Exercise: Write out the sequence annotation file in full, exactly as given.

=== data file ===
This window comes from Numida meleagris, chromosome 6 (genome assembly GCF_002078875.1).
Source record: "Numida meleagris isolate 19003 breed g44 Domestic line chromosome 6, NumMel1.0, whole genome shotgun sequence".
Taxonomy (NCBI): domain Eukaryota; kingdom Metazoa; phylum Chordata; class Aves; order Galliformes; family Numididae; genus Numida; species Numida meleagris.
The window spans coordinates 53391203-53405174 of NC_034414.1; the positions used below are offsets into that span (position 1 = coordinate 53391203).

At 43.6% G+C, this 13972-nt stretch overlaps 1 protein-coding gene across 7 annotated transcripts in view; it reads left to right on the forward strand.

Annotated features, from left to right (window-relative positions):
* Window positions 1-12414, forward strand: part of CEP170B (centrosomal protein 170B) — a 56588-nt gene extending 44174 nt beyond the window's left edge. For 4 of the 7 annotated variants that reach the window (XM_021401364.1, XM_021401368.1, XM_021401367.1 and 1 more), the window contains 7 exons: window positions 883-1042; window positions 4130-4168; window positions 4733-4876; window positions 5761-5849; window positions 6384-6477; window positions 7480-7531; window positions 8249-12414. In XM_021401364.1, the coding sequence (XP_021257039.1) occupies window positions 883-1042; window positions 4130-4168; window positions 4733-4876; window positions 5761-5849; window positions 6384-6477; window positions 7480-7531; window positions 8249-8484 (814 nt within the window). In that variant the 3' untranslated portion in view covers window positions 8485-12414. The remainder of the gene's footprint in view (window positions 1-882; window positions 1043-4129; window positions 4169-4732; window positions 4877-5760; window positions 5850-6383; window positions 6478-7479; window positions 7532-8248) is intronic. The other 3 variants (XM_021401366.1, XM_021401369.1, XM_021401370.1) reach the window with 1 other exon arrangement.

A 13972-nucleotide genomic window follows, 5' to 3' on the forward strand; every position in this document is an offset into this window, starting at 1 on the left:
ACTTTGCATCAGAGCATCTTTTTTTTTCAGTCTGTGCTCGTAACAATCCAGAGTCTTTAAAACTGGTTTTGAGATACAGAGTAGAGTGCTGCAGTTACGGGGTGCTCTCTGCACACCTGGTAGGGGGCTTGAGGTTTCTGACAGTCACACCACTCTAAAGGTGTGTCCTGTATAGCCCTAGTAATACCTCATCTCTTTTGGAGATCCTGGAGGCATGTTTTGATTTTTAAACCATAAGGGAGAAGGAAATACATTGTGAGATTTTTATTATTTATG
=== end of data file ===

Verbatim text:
This window comes from Numida meleagris, chromosome 6 (genome assembly GCF_002078875.1).
Source record: "Numida meleagris isolate 19003 breed g44 Domestic line chromosome 6, NumMel1.0, whole genome shotgun sequence".
Taxonomy (NCBI): domain Eukaryota; kingdom Metazoa; phylum Chordata; class Aves; order Galliformes; family Numididae; genus Numida; species Numida meleagris.
The window spans coordinates 53391203-53405174 of NC_034414.1; the positions used below are offsets into that span (position 1 = coordinate 53391203).

At 43.6% G+C, this 13972-nt stretch overlaps 1 protein-coding gene across 7 annotated transcripts in view; it reads left to right on the forward strand.

Annotated features, from left to right (window-relative positions):
* Window positions 1-12414, forward strand: part of CEP170B (centrosomal protein 170B) — a 56588-nt gene extending 44174 nt beyond the window's left edge. For 4 of the 7 annotated variants that reach the window (XM_021401364.1, XM_021401368.1, XM_021401367.1 and 1 more), the window contains 7 exons: window positions 883-1042; window positions 4130-4168; window positions 4733-4876; window positions 5761-5849; window positions 6384-6477; window positions 7480-7531; window positions 8249-12414. In XM_021401364.1, the coding sequence (XP_021257039.1) occupies window positions 883-1042; window positions 4130-4168; window positions 4733-4876; window positions 5761-5849; window positions 6384-6477; window positions 7480-7531; window positions 8249-8484 (814 nt within the window). In that variant the 3' untranslated portion in view covers window positions 8485-12414. The remainder of the gene's footprint in view (window positions 1-882; window positions 1043-4129; window positions 4169-4732; window positions 4877-5760; window positions 5850-6383; window positions 6478-7479; window positions 7532-8248) is intronic. The other 3 variants (XM_021401366.1, XM_021401369.1, XM_021401370.1) reach the window with 1 other exon arrangement.

A 13972-nucleotide genomic window follows, 5' to 3' on the forward strand; every position in this document is an offset into this window, starting at 1 on the left:
ACTTTGCATCAGAGCATCTTTTTTTTTCAGTCTGTGCTCGTAACAATCCAGAGTCTTTAAAACTGGTTTTGAGATACAGAGTAGAGTGCTGCAGTTACGGGGTGCTCTCTGCACACCTGGTAGGGGGCTTGAGGTTTCTGACAGTCACACCACTCTAAAGGTGTGTCCTGTATAGCCCTAGTAATACCTCATCTCTTTTGGAGATCCTGGAGGCATGTTTTGATTTTTAAACCATAAGGGAGAAGGAAATACATTGTGAGATTTTTATTATTTATG